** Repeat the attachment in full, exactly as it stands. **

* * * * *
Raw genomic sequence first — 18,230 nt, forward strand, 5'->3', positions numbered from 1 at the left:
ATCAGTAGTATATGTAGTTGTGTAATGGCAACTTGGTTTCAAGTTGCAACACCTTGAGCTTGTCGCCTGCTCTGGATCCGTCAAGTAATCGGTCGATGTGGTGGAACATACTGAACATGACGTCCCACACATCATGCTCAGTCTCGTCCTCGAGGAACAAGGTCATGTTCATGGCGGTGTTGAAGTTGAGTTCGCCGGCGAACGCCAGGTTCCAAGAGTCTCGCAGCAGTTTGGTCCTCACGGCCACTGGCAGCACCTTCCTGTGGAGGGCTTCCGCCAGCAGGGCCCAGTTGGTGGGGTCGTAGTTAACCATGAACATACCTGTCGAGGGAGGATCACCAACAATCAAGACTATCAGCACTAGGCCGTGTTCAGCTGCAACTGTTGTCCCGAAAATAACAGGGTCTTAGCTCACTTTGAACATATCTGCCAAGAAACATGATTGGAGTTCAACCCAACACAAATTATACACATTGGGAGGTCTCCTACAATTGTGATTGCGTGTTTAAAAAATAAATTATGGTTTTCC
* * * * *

Raw genomic sequence first — 18,230 nt, forward strand, 5'->3', positions numbered from 1 at the left:
ATCAGTAGTATATGTAGTTGTGTAATGGCAACTTGGTTTCAAGTTGCAACACCTTGAGCTTGTCGCCTGCTCTGGATCCGTCAAGTAATCGGTCGATGTGGTGGAACATACTGAACATGACGTCCCACACATCATGCTCAGTCTCGTCCTCGAGGAACAAGGTCATGTTCATGGCGGTGTTGAAGTTGAGTTCGCCGGCGAACGCCAGGTTCCAAGAGTCTCGCAGCAGTTTGGTCCTCACGGCCACTGGCAGCACCTTCCTGTGGAGGGCTTCCGCCAGCAGGGCCCAGTTGGTGGGGTCGTAGTTAACCATGAACATACCTGTCGAGGGAGGATCACCAACAATCAAGACTATCAGCACTAGGCCGTGTTCAGCTGCAACTGTTGTCCCGAAAATAACAGGGTCTTAGCTCACTTTGAACATATCTGCCAAGAAACATGATTGGAGTTCAACCCAACACAAATTATACACATTGGGAGGTCTCCTACAATTGTGATTGCGTGTTTAAAAAATAAATTATGGTTTTCC